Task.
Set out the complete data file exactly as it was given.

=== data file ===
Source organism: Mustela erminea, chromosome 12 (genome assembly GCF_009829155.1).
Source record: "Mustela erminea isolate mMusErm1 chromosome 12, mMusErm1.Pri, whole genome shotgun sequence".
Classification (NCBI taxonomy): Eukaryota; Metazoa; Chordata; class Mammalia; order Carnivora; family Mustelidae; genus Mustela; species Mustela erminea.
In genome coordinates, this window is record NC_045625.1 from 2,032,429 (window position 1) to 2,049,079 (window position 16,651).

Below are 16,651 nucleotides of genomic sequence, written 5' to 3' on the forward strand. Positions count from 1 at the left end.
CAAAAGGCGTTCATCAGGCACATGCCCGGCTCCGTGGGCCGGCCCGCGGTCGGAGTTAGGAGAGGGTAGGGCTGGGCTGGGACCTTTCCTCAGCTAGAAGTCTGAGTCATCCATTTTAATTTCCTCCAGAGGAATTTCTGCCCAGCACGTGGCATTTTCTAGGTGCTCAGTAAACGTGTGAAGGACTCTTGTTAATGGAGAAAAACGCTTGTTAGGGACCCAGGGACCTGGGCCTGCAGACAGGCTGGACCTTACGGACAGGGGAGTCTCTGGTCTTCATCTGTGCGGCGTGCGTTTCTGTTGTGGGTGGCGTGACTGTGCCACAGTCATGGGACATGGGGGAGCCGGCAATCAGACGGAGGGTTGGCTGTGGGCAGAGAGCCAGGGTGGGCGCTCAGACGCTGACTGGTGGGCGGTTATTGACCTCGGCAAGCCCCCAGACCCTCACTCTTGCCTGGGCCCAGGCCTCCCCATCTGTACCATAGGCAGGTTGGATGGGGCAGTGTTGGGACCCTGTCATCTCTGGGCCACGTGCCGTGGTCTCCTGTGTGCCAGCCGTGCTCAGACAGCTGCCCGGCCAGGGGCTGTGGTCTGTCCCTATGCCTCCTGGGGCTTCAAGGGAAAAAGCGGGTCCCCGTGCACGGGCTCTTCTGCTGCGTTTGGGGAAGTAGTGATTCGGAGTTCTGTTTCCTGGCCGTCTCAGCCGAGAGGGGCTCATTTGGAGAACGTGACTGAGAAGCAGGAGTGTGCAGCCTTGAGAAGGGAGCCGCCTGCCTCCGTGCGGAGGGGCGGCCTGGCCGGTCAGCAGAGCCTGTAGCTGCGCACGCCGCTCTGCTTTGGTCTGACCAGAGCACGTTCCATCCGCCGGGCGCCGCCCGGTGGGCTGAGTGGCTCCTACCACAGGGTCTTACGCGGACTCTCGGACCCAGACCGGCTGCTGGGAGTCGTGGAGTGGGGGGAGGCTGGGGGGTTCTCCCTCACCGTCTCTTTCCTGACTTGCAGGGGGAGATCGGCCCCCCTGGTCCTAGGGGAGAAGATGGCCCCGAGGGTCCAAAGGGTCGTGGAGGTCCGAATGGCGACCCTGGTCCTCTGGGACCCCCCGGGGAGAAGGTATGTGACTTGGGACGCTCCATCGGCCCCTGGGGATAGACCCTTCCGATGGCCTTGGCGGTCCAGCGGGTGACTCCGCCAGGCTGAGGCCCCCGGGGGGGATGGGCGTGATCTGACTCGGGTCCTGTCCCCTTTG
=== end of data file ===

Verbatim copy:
Source organism: Mustela erminea, chromosome 12 (genome assembly GCF_009829155.1).
Source record: "Mustela erminea isolate mMusErm1 chromosome 12, mMusErm1.Pri, whole genome shotgun sequence".
Classification (NCBI taxonomy): Eukaryota; Metazoa; Chordata; class Mammalia; order Carnivora; family Mustelidae; genus Mustela; species Mustela erminea.
In genome coordinates, this window is record NC_045625.1 from 2,032,429 (window position 1) to 2,049,079 (window position 16,651).

Below are 16,651 nucleotides of genomic sequence, written 5' to 3' on the forward strand. Positions count from 1 at the left end.
CAAAAGGCGTTCATCAGGCACATGCCCGGCTCCGTGGGCCGGCCCGCGGTCGGAGTTAGGAGAGGGTAGGGCTGGGCTGGGACCTTTCCTCAGCTAGAAGTCTGAGTCATCCATTTTAATTTCCTCCAGAGGAATTTCTGCCCAGCACGTGGCATTTTCTAGGTGCTCAGTAAACGTGTGAAGGACTCTTGTTAATGGAGAAAAACGCTTGTTAGGGACCCAGGGACCTGGGCCTGCAGACAGGCTGGACCTTACGGACAGGGGAGTCTCTGGTCTTCATCTGTGCGGCGTGCGTTTCTGTTGTGGGTGGCGTGACTGTGCCACAGTCATGGGACATGGGGGAGCCGGCAATCAGACGGAGGGTTGGCTGTGGGCAGAGAGCCAGGGTGGGCGCTCAGACGCTGACTGGTGGGCGGTTATTGACCTCGGCAAGCCCCCAGACCCTCACTCTTGCCTGGGCCCAGGCCTCCCCATCTGTACCATAGGCAGGTTGGATGGGGCAGTGTTGGGACCCTGTCATCTCTGGGCCACGTGCCGTGGTCTCCTGTGTGCCAGCCGTGCTCAGACAGCTGCCCGGCCAGGGGCTGTGGTCTGTCCCTATGCCTCCTGGGGCTTCAAGGGAAAAAGCGGGTCCCCGTGCACGGGCTCTTCTGCTGCGTTTGGGGAAGTAGTGATTCGGAGTTCTGTTTCCTGGCCGTCTCAGCCGAGAGGGGCTCATTTGGAGAACGTGACTGAGAAGCAGGAGTGTGCAGCCTTGAGAAGGGAGCCGCCTGCCTCCGTGCGGAGGGGCGGCCTGGCCGGTCAGCAGAGCCTGTAGCTGCGCACGCCGCTCTGCTTTGGTCTGACCAGAGCACGTTCCATCCGCCGGGCGCCGCCCGGTGGGCTGAGTGGCTCCTACCACAGGGTCTTACGCGGACTCTCGGACCCAGACCGGCTGCTGGGAGTCGTGGAGTGGGGGGAGGCTGGGGGGTTCTCCCTCACCGTCTCTTTCCTGACTTGCAGGGGGAGATCGGCCCCCCTGGTCCTAGGGGAGAAGATGGCCCCGAGGGTCCAAAGGGTCGTGGAGGTCCGAATGGCGACCCTGGTCCTCTGGGACCCCCCGGGGAGAAGGTATGTGACTTGGGACGCTCCATCGGCCCCTGGGGATAGACCCTTCCGATGGCCTTGGCGGTCCAGCGGGTGACTCCGCCAGGCTGAGGCCCCCGGGGGGGATGGGCGTGATCTGACTCGGGTCCTGTCCCCTTTG